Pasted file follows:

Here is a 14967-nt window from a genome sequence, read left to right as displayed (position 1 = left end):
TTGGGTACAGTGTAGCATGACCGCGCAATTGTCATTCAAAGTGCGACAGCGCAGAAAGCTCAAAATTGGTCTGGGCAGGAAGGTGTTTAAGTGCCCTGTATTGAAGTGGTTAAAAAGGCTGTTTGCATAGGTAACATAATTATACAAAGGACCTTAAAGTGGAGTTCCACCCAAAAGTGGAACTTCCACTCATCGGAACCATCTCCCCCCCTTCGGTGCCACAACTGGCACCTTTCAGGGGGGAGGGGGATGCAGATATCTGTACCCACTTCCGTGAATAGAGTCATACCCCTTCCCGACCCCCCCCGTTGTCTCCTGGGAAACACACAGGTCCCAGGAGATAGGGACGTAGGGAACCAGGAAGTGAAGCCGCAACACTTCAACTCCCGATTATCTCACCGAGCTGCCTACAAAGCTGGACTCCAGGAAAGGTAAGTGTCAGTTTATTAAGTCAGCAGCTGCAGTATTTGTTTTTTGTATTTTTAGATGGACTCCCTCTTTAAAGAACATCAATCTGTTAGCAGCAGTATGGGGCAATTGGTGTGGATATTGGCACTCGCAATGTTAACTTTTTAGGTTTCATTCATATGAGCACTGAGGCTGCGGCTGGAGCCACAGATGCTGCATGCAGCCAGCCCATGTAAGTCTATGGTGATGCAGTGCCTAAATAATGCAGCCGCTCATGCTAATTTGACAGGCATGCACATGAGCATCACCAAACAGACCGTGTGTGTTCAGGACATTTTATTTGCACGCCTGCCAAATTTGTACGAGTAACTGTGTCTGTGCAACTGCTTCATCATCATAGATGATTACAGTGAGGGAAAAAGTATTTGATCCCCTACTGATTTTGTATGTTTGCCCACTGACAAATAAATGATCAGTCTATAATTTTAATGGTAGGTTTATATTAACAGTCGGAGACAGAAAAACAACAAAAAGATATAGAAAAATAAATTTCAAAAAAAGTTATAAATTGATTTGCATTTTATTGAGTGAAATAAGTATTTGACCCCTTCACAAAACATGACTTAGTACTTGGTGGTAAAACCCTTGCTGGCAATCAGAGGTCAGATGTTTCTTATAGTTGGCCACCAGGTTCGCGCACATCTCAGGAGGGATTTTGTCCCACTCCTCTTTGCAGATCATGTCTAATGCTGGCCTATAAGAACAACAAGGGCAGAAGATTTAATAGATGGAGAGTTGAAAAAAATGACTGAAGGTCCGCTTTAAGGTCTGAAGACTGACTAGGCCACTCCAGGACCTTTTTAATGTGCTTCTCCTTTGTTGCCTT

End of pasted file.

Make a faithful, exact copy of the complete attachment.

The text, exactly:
Here is a 14967-nt window from a genome sequence, read left to right as displayed (position 1 = left end):
TTGGGTACAGTGTAGCATGACCGCGCAATTGTCATTCAAAGTGCGACAGCGCAGAAAGCTCAAAATTGGTCTGGGCAGGAAGGTGTTTAAGTGCCCTGTATTGAAGTGGTTAAAAAGGCTGTTTGCATAGGTAACATAATTATACAAAGGACCTTAAAGTGGAGTTCCACCCAAAAGTGGAACTTCCACTCATCGGAACCATCTCCCCCCCTTCGGTGCCACAACTGGCACCTTTCAGGGGGGAGGGGGATGCAGATATCTGTACCCACTTCCGTGAATAGAGTCATACCCCTTCCCGACCCCCCCCGTTGTCTCCTGGGAAACACACAGGTCCCAGGAGATAGGGACGTAGGGAACCAGGAAGTGAAGCCGCAACACTTCAACTCCCGATTATCTCACCGAGCTGCCTACAAAGCTGGACTCCAGGAAAGGTAAGTGTCAGTTTATTAAGTCAGCAGCTGCAGTATTTGTTTTTTGTATTTTTAGATGGACTCCCTCTTTAAAGAACATCAATCTGTTAGCAGCAGTATGGGGCAATTGGTGTGGATATTGGCACTCGCAATGTTAACTTTTTAGGTTTCATTCATATGAGCACTGAGGCTGCGGCTGGAGCCACAGATGCTGCATGCAGCCAGCCCATGTAAGTCTATGGTGATGCAGTGCCTAAATAATGCAGCCGCTCATGCTAATTTGACAGGCATGCACATGAGCATCACCAAACAGACCGTGTGTGTTCAGGACATTTTATTTGCACGCCTGCCAAATTTGTACGAGTAACTGTGTCTGTGCAACTGCTTCATCATCATAGATGATTACAGTGAGGGAAAAAGTATTTGATCCCCTACTGATTTTGTATGTTTGCCCACTGACAAATAAATGATCAGTCTATAATTTTAATGGTAGGTTTATATTAACAGTCGGAGACAGAAAAACAACAAAAAGATATAGAAAAATAAATTTCAAAAAAAGTTATAAATTGATTTGCATTTTATTGAGTGAAATAAGTATTTGACCCCTTCACAAAACATGACTTAGTACTTGGTGGTAAAACCCTTGCTGGCAATCAGAGGTCAGATGTTTCTTATAGTTGGCCACCAGGTTCGCGCACATCTCAGGAGGGATTTTGTCCCACTCCTCTTTGCAGATCATGTCTAATGCTGGCCTATAAGAACAACAAGGGCAGAAGATTTAATAGATGGAGAGTTGAAAAAAATGACTGAAGGTCCGCTTTAAGGTCTGAAGACTGACTAGGCCACTCCAGGACCTTTTTAATGTGCTTCTCCTTTGTTGCCTT